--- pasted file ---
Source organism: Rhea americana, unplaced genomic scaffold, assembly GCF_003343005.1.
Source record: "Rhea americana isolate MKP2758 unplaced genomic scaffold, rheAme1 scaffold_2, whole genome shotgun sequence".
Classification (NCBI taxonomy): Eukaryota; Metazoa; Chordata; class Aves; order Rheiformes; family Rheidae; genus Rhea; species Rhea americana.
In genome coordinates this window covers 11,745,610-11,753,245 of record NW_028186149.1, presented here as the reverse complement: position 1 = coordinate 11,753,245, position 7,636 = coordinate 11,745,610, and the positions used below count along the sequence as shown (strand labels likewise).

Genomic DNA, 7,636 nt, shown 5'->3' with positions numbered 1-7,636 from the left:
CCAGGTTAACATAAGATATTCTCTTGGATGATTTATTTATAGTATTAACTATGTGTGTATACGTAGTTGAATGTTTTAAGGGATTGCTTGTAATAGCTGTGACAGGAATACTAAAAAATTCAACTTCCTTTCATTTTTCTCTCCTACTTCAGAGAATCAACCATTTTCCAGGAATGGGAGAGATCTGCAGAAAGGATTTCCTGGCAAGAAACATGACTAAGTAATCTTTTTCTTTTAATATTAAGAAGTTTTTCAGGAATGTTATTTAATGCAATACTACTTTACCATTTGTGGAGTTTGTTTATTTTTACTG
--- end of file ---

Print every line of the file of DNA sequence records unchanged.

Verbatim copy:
Source organism: Rhea americana, unplaced genomic scaffold, assembly GCF_003343005.1.
Source record: "Rhea americana isolate MKP2758 unplaced genomic scaffold, rheAme1 scaffold_2, whole genome shotgun sequence".
Classification (NCBI taxonomy): Eukaryota; Metazoa; Chordata; class Aves; order Rheiformes; family Rheidae; genus Rhea; species Rhea americana.
In genome coordinates this window covers 11,745,610-11,753,245 of record NW_028186149.1, presented here as the reverse complement: position 1 = coordinate 11,753,245, position 7,636 = coordinate 11,745,610, and the positions used below count along the sequence as shown (strand labels likewise).

Genomic DNA, 7,636 nt, shown 5'->3' with positions numbered 1-7,636 from the left:
CCAGGTTAACATAAGATATTCTCTTGGATGATTTATTTATAGTATTAACTATGTGTGTATACGTAGTTGAATGTTTTAAGGGATTGCTTGTAATAGCTGTGACAGGAATACTAAAAAATTCAACTTCCTTTCATTTTTCTCTCCTACTTCAGAGAATCAACCATTTTCCAGGAATGGGAGAGATCTGCAGAAAGGATTTCCTGGCAAGAAACATGACTAAGTAATCTTTTTCTTTTAATATTAAGAAGTTTTTCAGGAATGTTATTTAATGCAATACTACTTTACCATTTGTGGAGTTTGTTTATTTTTACTG